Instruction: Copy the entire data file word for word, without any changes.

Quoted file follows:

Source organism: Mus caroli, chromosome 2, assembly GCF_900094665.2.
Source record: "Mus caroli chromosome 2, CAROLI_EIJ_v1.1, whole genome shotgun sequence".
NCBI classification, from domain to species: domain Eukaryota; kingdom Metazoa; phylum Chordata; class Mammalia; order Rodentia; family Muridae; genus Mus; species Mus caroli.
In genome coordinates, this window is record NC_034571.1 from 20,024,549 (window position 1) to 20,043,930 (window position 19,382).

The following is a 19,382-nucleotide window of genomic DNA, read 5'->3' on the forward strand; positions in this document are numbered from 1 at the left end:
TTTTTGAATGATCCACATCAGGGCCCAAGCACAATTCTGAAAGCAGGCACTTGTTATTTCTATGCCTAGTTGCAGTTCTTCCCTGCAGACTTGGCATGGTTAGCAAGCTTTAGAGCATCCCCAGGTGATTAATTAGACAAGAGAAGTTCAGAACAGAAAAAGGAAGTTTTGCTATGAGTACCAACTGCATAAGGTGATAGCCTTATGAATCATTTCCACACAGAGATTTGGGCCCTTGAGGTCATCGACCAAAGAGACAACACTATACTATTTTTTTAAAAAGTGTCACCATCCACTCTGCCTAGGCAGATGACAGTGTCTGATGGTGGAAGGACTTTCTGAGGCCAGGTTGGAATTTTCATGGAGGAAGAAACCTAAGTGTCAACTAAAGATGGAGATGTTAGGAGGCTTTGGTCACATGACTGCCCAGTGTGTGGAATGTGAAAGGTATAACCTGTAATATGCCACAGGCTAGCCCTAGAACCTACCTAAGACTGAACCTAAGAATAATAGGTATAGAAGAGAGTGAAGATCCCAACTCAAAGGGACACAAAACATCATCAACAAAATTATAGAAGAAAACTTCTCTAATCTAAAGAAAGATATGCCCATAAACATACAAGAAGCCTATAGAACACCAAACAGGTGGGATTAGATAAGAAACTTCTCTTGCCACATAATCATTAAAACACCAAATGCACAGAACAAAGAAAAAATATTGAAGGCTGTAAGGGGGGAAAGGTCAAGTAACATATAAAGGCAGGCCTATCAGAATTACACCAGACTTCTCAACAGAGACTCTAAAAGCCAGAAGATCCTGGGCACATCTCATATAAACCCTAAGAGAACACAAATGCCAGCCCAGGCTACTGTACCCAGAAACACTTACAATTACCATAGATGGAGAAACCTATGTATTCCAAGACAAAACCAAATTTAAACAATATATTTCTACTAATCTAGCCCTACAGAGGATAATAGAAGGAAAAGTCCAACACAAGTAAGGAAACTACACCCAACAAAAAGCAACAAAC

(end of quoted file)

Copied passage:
Source organism: Mus caroli, chromosome 2, assembly GCF_900094665.2.
Source record: "Mus caroli chromosome 2, CAROLI_EIJ_v1.1, whole genome shotgun sequence".
NCBI classification, from domain to species: domain Eukaryota; kingdom Metazoa; phylum Chordata; class Mammalia; order Rodentia; family Muridae; genus Mus; species Mus caroli.
In genome coordinates, this window is record NC_034571.1 from 20,024,549 (window position 1) to 20,043,930 (window position 19,382).

The following is a 19,382-nucleotide window of genomic DNA, read 5'->3' on the forward strand; positions in this document are numbered from 1 at the left end:
TTTTTGAATGATCCACATCAGGGCCCAAGCACAATTCTGAAAGCAGGCACTTGTTATTTCTATGCCTAGTTGCAGTTCTTCCCTGCAGACTTGGCATGGTTAGCAAGCTTTAGAGCATCCCCAGGTGATTAATTAGACAAGAGAAGTTCAGAACAGAAAAAGGAAGTTTTGCTATGAGTACCAACTGCATAAGGTGATAGCCTTATGAATCATTTCCACACAGAGATTTGGGCCCTTGAGGTCATCGACCAAAGAGACAACACTATACTATTTTTTTAAAAAGTGTCACCATCCACTCTGCCTAGGCAGATGACAGTGTCTGATGGTGGAAGGACTTTCTGAGGCCAGGTTGGAATTTTCATGGAGGAAGAAACCTAAGTGTCAACTAAAGATGGAGATGTTAGGAGGCTTTGGTCACATGACTGCCCAGTGTGTGGAATGTGAAAGGTATAACCTGTAATATGCCACAGGCTAGCCCTAGAACCTACCTAAGACTGAACCTAAGAATAATAGGTATAGAAGAGAGTGAAGATCCCAACTCAAAGGGACACAAAACATCATCAACAAAATTATAGAAGAAAACTTCTCTAATCTAAAGAAAGATATGCCCATAAACATACAAGAAGCCTATAGAACACCAAACAGGTGGGATTAGATAAGAAACTTCTCTTGCCACATAATCATTAAAACACCAAATGCACAGAACAAAGAAAAAATATTGAAGGCTGTAAGGGGGGAAAGGTCAAGTAACATATAAAGGCAGGCCTATCAGAATTACACCAGACTTCTCAACAGAGACTCTAAAAGCCAGAAGATCCTGGGCACATCTCATATAAACCCTAAGAGAACACAAATGCCAGCCCAGGCTACTGTACCCAGAAACACTTACAATTACCATAGATGGAGAAACCTATGTATTCCAAGACAAAACCAAATTTAAACAATATATTTCTACTAATCTAGCCCTACAGAGGATAATAGAAGGAAAAGTCCAACACAAGTAAGGAAACTACACCCAACAAAAAGCAACAAAC